Ex-Trump campaign aide jailed in Russian Federation probe

Hannah Rogers
September 11, 2018

Papadopoulos pleaded guilty past year for making a "materially false, fictitious and fraudulent statement" to investigators during FBI's probe of Russian interference during the 2016 presidential election.

Papadopoulos told The Times that he believed the Mueller investigation, in which three other former Trump advisers now await sentencing for their crimes, was legitimate and fair-minded.

Within weeks, he made contact with a mysterious professor, Joseph Mifsud, who touted links to the Kremlin and introduced him to others who ostensibly had connections to Russian President Vladimir Putin - including a woman who claimed to be Putin's niece.

He said in court that his "entire life has been turned upside down" and he hoped "for a second chance to redeem myself". Told the campaign's priority was to improve relations with Russian Federation, within weeks Papadopoulos made contact with a mysterious professor, Joseph Mifsud, who touted links to the Kremlin.

One of those unusual encounters was in April 2016, when Papadopoulos met Maltese professor Joseph Mifsud, who told him that the Russians had "thousands of emails" about Clinton.

In the following months, thousands of emails linked to the Clinton campaign were published by Wikileaks.

George Papadopoulos is the first former campaign aide to be sentenced in special counsel Robert Mueller's Russian Federation investigation. Jeff Sessions "appeared to also like the idea and stated that the campaign should look into it". Sessions' attorney Chuck Cooper said the attorney general "stands by his testimony" about his recollection of the meeting with Trump's foreign policy team.

US investigators were only alerted to Papadopoulos's activities in mid-2016 after he told Australia's ambassador to London, Alexander Downer, about his talks with Mifsud during a late-night drinking session in a London pub. He said Papadopoulos was "riding very high" at the time he lied to the Federal Bureau of Investigation, and that the defendant "had a lot of advantages in life".

While Moss cut short that argument, he stressed the importance of the investigation to the integrity of American democracy.

When the Federal Bureau of Investigation interviewed Papadopoulos in January 2017, he falsely claimed he had met two individuals with Russian ties before he joined the president's team in March 2016.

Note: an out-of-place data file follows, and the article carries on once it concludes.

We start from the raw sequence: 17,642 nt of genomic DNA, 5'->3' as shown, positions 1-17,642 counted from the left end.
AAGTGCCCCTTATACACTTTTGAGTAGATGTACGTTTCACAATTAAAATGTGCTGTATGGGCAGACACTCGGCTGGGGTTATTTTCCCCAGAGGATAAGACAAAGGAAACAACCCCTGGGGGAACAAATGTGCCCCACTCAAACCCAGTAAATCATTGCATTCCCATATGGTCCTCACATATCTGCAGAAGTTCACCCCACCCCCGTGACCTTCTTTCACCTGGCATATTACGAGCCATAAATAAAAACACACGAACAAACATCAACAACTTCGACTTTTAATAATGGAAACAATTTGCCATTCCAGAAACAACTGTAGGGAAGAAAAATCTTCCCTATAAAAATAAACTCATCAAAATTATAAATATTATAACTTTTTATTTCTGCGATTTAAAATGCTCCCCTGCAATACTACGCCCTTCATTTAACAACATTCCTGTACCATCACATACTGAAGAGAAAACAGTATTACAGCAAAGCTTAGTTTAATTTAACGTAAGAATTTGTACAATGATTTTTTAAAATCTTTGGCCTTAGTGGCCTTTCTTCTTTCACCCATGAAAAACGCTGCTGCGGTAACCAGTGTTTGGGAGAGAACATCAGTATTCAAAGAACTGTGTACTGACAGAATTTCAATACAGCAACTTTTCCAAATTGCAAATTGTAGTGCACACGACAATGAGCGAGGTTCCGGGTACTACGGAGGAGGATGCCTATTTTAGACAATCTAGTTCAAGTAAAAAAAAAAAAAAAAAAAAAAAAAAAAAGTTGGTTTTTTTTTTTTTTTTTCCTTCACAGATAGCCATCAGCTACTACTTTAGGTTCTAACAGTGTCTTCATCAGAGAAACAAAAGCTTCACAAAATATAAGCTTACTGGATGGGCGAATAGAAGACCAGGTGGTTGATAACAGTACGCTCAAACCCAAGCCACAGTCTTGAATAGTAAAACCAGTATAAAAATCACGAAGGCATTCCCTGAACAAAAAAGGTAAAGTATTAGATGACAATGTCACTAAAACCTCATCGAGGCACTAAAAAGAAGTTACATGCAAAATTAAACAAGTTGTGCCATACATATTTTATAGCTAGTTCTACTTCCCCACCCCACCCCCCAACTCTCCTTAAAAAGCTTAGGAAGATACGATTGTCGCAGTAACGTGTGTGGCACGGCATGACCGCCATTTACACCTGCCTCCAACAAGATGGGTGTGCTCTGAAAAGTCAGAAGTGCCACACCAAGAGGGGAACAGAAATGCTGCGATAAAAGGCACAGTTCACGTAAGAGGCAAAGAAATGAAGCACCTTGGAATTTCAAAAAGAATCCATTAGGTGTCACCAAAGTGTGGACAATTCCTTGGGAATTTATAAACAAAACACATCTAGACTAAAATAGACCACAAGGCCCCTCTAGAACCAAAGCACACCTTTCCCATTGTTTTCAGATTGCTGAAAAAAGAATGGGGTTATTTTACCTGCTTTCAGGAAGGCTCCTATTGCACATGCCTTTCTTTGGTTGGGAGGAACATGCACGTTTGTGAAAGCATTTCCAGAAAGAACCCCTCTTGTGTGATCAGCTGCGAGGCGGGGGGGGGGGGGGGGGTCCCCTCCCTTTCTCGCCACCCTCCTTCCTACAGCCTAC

Complicating these denials, Papadopoulos admitted that he told a senior Greek official about the Russian dirt while visiting the country on a trip authorized by the Trump campaign.

No sweat! Djokovic admits 2018 US Open toughest mission
Open tennis tournament at USTA Billie Jean King National Tennis Center. "It was not a tennis match at the end". And he revealed afterwards that he had felt a sharp pain in his knee as early as the fifth game.

In July 2018, the US Department of Justice charged 12 Russian intelligence officers with hacking Democratic officials. His sentencing Friday made clear he had barely been a cooperator in the investigation, yet had serious contact with Russia's affiliates in Europe as they tried to lure the Trump campaign.

Partly as a result, they said, agents were unable to "effectively question" Misfud when he visited the United States two weeks later.

His case was the first to detail a member of the Trump campaign having knowledge of Russian efforts to interfere in the 2016 USA presidential election while it was ongoing.

It referred to him as a key figure to have evaded the Mueller inquiry.

"I made a bad mistake for which I paid dearly and I am terribly ashamed", Papadopoulos said at his sentencing hearing.

"Caught off-guard by an impromptu interrogation, Mr Papadopoulos misled investigators to save his professional aspirations and preserve a perhaps misguided loyalty to his master", the statement said.

Judge Randolph Moss said he took the "genuine remorse" into consideration for the sentencing.

Papadopoulos initially made this stunning claim in a court filing last week, where he asked the judge for a lenient sentence with no prison time. His judge referred to his regret as "muted".

Prosecutor Andrew Goldstein said Friday in court that Papadopoulos "deliberately and repeatedly lied to FBI agents pursuing a highly significant federal investigation", making a calculated decision "to advance his personal interests" to try to land a high-level administration post.

"The President of the United States hindered this investigation more than George Papadopoulos ever did", Breen said. Breen noted that Trump was already calling the allegations of Russian election interference "fake news" and a "political witch hunt" - terms he continues to use for the Mueller probe.

Other reports by

Discuss This Article